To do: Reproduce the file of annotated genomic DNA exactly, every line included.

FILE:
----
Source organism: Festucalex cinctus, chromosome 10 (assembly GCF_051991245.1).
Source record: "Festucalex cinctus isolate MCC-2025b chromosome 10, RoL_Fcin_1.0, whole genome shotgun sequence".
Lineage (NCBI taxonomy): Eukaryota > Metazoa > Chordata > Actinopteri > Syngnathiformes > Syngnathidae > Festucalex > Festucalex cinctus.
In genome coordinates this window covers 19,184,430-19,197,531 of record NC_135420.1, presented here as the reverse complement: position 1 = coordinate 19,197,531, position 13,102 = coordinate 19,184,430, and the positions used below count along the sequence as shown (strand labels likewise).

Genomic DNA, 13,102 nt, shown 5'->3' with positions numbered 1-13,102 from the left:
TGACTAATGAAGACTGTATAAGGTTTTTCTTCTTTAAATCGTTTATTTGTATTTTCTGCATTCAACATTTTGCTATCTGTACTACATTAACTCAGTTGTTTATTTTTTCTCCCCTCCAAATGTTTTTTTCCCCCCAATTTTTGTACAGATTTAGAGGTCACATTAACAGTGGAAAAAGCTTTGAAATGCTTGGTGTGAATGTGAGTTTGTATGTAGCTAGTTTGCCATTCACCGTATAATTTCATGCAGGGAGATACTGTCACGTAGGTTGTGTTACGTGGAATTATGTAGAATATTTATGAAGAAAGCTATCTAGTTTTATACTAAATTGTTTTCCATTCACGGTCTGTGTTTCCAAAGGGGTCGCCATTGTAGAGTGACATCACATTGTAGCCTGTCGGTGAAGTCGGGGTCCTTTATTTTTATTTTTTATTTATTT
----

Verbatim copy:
Source organism: Festucalex cinctus, chromosome 10 (assembly GCF_051991245.1).
Source record: "Festucalex cinctus isolate MCC-2025b chromosome 10, RoL_Fcin_1.0, whole genome shotgun sequence".
Lineage (NCBI taxonomy): Eukaryota > Metazoa > Chordata > Actinopteri > Syngnathiformes > Syngnathidae > Festucalex > Festucalex cinctus.
In genome coordinates this window covers 19,184,430-19,197,531 of record NC_135420.1, presented here as the reverse complement: position 1 = coordinate 19,197,531, position 13,102 = coordinate 19,184,430, and the positions used below count along the sequence as shown (strand labels likewise).

Genomic DNA, 13,102 nt, shown 5'->3' with positions numbered 1-13,102 from the left:
TGACTAATGAAGACTGTATAAGGTTTTTCTTCTTTAAATCGTTTATTTGTATTTTCTGCATTCAACATTTTGCTATCTGTACTACATTAACTCAGTTGTTTATTTTTTCTCCCCTCCAAATGTTTTTTTCCCCCCAATTTTTGTACAGATTTAGAGGTCACATTAACAGTGGAAAAAGCTTTGAAATGCTTGGTGTGAATGTGAGTTTGTATGTAGCTAGTTTGCCATTCACCGTATAATTTCATGCAGGGAGATACTGTCACGTAGGTTGTGTTACGTGGAATTATGTAGAATATTTATGAAGAAAGCTATCTAGTTTTATACTAAATTGTTTTCCATTCACGGTCTGTGTTTCCAAAGGGGTCGCCATTGTAGAGTGACATCACATTGTAGCCTGTCGGTGAAGTCGGGGTCCTTTATTTTTATTTTTTATTTATTT